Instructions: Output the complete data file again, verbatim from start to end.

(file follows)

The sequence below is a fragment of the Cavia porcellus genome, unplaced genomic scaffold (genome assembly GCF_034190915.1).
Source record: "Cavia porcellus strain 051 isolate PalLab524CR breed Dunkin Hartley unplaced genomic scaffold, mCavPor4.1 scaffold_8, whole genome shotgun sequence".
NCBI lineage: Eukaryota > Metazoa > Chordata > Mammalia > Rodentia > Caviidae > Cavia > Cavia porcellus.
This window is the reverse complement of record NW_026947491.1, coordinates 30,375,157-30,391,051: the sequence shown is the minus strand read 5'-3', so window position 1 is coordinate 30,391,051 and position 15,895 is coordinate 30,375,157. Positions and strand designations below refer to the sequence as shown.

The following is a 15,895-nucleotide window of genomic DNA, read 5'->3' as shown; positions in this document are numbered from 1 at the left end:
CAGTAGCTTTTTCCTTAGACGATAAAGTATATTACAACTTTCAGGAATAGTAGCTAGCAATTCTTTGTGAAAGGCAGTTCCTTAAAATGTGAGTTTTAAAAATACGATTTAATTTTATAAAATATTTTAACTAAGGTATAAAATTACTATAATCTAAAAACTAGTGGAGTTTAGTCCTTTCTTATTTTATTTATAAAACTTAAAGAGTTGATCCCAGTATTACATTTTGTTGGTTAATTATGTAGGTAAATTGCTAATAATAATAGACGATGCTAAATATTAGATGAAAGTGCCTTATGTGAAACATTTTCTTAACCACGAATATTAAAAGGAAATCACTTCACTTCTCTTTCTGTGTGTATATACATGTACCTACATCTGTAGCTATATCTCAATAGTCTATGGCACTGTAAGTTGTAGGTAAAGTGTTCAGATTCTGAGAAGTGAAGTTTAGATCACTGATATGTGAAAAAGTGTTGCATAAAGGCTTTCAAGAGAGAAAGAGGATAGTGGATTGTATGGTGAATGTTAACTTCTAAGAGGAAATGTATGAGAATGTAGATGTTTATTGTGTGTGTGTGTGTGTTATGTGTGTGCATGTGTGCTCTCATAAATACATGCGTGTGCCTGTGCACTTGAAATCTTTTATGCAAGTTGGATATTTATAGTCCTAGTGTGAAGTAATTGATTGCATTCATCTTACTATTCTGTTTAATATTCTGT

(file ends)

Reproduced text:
The sequence below is a fragment of the Cavia porcellus genome, unplaced genomic scaffold (genome assembly GCF_034190915.1).
Source record: "Cavia porcellus strain 051 isolate PalLab524CR breed Dunkin Hartley unplaced genomic scaffold, mCavPor4.1 scaffold_8, whole genome shotgun sequence".
NCBI lineage: Eukaryota > Metazoa > Chordata > Mammalia > Rodentia > Caviidae > Cavia > Cavia porcellus.
This window is the reverse complement of record NW_026947491.1, coordinates 30,375,157-30,391,051: the sequence shown is the minus strand read 5'-3', so window position 1 is coordinate 30,391,051 and position 15,895 is coordinate 30,375,157. Positions and strand designations below refer to the sequence as shown.

The following is a 15,895-nucleotide window of genomic DNA, read 5'->3' as shown; positions in this document are numbered from 1 at the left end:
CAGTAGCTTTTTCCTTAGACGATAAAGTATATTACAACTTTCAGGAATAGTAGCTAGCAATTCTTTGTGAAAGGCAGTTCCTTAAAATGTGAGTTTTAAAAATACGATTTAATTTTATAAAATATTTTAACTAAGGTATAAAATTACTATAATCTAAAAACTAGTGGAGTTTAGTCCTTTCTTATTTTATTTATAAAACTTAAAGAGTTGATCCCAGTATTACATTTTGTTGGTTAATTATGTAGGTAAATTGCTAATAATAATAGACGATGCTAAATATTAGATGAAAGTGCCTTATGTGAAACATTTTCTTAACCACGAATATTAAAAGGAAATCACTTCACTTCTCTTTCTGTGTGTATATACATGTACCTACATCTGTAGCTATATCTCAATAGTCTATGGCACTGTAAGTTGTAGGTAAAGTGTTCAGATTCTGAGAAGTGAAGTTTAGATCACTGATATGTGAAAAAGTGTTGCATAAAGGCTTTCAAGAGAGAAAGAGGATAGTGGATTGTATGGTGAATGTTAACTTCTAAGAGGAAATGTATGAGAATGTAGATGTTTATTGTGTGTGTGTGTGTGTTATGTGTGTGCATGTGTGCTCTCATAAATACATGCGTGTGCCTGTGCACTTGAAATCTTTTATGCAAGTTGGATATTTATAGTCCTAGTGTGAAGTAATTGATTGCATTCATCTTACTATTCTGTTTAATATTCTGT